Minoryx focuses its research on orphan CNS diseases, a large group of rare diseases affecting the central nervous system and usually characterized by progressive neurodegeneration. Most of these diseases are genetic and besides the CNS they may affect a wide range of organs. They are usually severe and devastating diseases, dramatically debilitating and often life-threatening, hence there is a high unmet medical need.

Some general pathways might be recognized in all different pathogenic cascades of these diseases, including oxidative stress, free radical formation, inflammation, mitochondrial dysfunction and energy imbalance. Several of the emerging therapies currently under development aim to target only one of these affected pathological cascades.

Conversely, PPAR gamma agonists, simultaneously act on multiple pathways through modulation of genes that are key to counteract oxidative stress, stimulate mitochondrial biogenesis, decrease inflammation and prevent neuronal death and demyelination.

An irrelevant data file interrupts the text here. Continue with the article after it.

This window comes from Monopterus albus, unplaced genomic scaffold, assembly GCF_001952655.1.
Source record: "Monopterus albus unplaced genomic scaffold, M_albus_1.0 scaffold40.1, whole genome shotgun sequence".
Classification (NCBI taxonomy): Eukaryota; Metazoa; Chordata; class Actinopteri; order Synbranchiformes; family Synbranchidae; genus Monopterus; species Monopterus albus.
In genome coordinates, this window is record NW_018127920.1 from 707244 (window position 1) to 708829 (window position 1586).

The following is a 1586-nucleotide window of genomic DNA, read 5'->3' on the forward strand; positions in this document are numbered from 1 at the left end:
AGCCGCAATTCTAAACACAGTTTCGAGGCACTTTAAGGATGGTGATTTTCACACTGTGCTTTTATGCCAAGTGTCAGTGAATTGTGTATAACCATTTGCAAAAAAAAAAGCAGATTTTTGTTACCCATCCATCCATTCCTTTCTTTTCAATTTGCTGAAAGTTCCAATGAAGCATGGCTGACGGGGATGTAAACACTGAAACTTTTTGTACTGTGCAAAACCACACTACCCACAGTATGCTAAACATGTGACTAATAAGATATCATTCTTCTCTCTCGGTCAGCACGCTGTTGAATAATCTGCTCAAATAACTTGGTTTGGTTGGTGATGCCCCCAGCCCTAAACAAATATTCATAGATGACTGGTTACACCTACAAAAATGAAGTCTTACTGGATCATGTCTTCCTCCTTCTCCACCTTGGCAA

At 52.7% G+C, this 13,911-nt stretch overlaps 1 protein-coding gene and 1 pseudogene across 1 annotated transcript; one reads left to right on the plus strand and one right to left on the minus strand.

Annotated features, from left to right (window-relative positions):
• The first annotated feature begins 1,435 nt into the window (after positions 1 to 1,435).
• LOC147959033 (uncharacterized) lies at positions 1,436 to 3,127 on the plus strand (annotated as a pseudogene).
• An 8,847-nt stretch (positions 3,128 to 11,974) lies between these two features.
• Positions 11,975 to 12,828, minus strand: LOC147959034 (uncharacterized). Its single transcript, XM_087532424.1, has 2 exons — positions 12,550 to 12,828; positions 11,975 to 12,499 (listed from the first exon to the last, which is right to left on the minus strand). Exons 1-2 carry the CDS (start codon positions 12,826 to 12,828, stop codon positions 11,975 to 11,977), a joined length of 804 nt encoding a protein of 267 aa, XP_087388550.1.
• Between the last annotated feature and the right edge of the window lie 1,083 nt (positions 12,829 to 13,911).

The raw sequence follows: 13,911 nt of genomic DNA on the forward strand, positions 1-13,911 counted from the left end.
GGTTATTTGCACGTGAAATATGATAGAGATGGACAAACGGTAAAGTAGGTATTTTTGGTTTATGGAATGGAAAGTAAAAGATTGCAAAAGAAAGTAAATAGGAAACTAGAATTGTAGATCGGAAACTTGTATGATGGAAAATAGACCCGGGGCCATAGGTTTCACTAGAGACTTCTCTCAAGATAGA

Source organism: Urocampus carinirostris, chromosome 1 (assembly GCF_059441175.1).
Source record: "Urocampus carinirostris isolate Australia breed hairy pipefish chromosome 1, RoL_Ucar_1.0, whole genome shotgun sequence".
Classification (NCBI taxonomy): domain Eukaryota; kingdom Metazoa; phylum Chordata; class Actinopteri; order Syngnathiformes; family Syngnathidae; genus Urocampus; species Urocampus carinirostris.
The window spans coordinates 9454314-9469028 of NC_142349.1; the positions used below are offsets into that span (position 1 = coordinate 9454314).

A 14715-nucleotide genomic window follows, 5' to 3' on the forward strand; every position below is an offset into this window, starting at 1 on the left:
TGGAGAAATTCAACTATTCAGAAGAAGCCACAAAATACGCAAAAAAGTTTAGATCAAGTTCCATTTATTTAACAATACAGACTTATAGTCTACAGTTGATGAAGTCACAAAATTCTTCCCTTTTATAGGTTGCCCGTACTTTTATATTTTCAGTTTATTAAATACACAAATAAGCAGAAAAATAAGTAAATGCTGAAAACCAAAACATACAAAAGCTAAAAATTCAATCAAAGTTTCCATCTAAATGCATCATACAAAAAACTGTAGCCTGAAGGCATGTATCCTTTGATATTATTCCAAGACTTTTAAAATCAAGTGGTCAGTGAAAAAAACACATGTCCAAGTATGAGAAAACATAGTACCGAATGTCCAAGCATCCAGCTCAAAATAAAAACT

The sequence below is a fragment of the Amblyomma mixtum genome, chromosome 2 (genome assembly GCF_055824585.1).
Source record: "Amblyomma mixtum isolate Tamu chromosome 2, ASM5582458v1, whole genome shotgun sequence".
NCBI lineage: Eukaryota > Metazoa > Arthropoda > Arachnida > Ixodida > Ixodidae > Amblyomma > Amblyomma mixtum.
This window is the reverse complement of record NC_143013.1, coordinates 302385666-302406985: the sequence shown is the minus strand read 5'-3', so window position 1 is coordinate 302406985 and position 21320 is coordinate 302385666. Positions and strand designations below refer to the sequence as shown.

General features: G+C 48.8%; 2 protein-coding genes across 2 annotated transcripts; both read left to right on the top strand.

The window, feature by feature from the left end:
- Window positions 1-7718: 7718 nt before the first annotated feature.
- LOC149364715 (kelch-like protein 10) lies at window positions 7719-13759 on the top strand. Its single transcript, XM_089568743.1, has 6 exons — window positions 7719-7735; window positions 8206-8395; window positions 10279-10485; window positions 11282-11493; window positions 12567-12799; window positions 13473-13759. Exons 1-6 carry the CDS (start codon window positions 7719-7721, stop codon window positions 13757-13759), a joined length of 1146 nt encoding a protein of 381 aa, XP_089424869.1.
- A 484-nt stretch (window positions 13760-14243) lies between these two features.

The beneficial effects of PPAR gamma agonists in CNS disorders, both orphan and non orphan, have been demonstrated in multiple preclinical studies including Multiple Sclerosis, Parkinson’s Disease, Alzheimer’s Diseases, Huntington’s Disease, Friedreich’s Ataxia, Amyotrophic Lateral Sclerosis, Stroke and Traumatic Brain Injury. However, clinical studies failed to show beneficial effects due to insufficient modulation of PPARγ within the CNS.

There is not a pharmacological treatment for X-linked Adrenoleukodystrophy (X-ALD) the leading orphan CNS indication that Minoryx is pursuing with MIN-102, a PPARγ agonist able to adequately modulate the receptor within the CNS.

Additionally, results obtained to date suggest that this drug candidate has great potential for extending its use into other CNS disorders.

Adrenoleukodystrophy

X-linked Adrenoleukodystrophy (X-ALD) presents two main neurologic phenotypes. The most serious is cerebral ALD (cALD), characterized by brain neuroinflammation and early death, and occurring both in children and adults. The most common is adrenomyeloneuropathy (AMN), characterized by progressive severe motor dysfunction and affecting young adults.

Children and adult forms of X-ALD are characterized by central inflammatory demyelination in the brain, axonal degeneration and adrenal insufficiency.